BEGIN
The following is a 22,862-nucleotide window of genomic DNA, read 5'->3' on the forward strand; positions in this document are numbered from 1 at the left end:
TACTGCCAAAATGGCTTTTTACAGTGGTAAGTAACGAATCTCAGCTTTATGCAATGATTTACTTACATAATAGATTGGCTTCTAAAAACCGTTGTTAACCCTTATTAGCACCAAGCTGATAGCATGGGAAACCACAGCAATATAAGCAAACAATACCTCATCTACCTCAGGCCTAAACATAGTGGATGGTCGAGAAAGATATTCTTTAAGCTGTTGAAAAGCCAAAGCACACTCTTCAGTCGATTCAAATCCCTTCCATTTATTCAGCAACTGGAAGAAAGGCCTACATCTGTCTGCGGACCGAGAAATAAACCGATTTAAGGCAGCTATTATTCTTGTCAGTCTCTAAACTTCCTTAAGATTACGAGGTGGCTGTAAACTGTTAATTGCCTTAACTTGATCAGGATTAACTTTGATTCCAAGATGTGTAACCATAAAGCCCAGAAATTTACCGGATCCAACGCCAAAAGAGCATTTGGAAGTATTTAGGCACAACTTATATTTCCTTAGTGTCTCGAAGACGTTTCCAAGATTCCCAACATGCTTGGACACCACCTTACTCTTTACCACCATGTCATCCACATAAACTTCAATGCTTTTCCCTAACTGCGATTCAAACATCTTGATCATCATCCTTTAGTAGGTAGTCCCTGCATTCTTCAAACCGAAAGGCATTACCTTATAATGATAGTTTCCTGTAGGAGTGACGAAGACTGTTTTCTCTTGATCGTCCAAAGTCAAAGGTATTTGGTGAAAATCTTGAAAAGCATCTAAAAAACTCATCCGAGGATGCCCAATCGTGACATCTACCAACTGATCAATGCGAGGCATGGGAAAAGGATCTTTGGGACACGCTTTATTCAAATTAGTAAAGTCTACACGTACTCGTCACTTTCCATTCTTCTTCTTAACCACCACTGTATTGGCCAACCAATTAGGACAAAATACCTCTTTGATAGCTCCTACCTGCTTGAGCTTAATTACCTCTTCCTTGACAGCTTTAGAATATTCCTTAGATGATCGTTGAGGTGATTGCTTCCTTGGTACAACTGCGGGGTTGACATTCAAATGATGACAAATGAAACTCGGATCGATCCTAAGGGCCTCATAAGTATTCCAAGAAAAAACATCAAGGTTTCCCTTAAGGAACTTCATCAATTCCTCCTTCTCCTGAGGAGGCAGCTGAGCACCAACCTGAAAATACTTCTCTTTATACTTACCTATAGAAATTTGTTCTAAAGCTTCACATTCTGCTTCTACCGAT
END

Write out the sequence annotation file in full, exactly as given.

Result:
The following is a 22,862-nucleotide window of genomic DNA, read 5'->3' on the forward strand; positions in this document are numbered from 1 at the left end:
TACTGCCAAAATGGCTTTTTACAGTGGTAAGTAACGAATCTCAGCTTTATGCAATGATTTACTTACATAATAGATTGGCTTCTAAAAACCGTTGTTAACCCTTATTAGCACCAAGCTGATAGCATGGGAAACCACAGCAATATAAGCAAACAATACCTCATCTACCTCAGGCCTAAACATAGTGGATGGTCGAGAAAGATATTCTTTAAGCTGTTGAAAAGCCAAAGCACACTCTTCAGTCGATTCAAATCCCTTCCATTTATTCAGCAACTGGAAGAAAGGCCTACATCTGTCTGCGGACCGAGAAATAAACCGATTTAAGGCAGCTATTATTCTTGTCAGTCTCTAAACTTCCTTAAGATTACGAGGTGGCTGTAAACTGTTAATTGCCTTAACTTGATCAGGATTAACTTTGATTCCAAGATGTGTAACCATAAAGCCCAGAAATTTACCGGATCCAACGCCAAAAGAGCATTTGGAAGTATTTAGGCACAACTTATATTTCCTTAGTGTCTCGAAGACGTTTCCAAGATTCCCAACATGCTTGGACACCACCTTACTCTTTACCACCATGTCATCCACATAAACTTCAATGCTTTTCCCTAACTGCGATTCAAACATCTTGATCATCATCCTTTAGTAGGTAGTCCCTGCATTCTTCAAACCGAAAGGCATTACCTTATAATGATAGTTTCCTGTAGGAGTGACGAAGACTGTTTTCTCTTGATCGTCCAAAGTCAAAGGTATTTGGTGAAAATCTTGAAAAGCATCTAAAAAACTCATCCGAGGATGCCCAATCGTGACATCTACCAACTGATCAATGCGAGGCATGGGAAAAGGATCTTTGGGACACGCTTTATTCAAATTAGTAAAGTCTACACGTACTCGTCACTTTCCATTCTTCTTCTTAACCACCACTGTATTGGCCAACCAATTAGGACAAAATACCTCTTTGATAGCTCCTACCTGCTTGAGCTTAATTACCTCTTCCTTGACAGCTTTAGAATATTCCTTAGATGATCGTTGAGGTGATTGCTTCCTTGGTACAACTGCGGGGTTGACATTCAAATGATGACAAATGAAACTCGGATCGATCCTAAGGGCCTCATAAGTATTCCAAGAAAAAACATCAAGGTTTCCCTTAAGGAACTTCATCAATTCCTCCTTCTCCTGAGGAGGCAGCTGAGCACCAACCTGAAAATACTTCTCTTTATACTTACCTATAGAAATTTGTTCTAAAGCTTCACATTCTGCTTCTACCGAT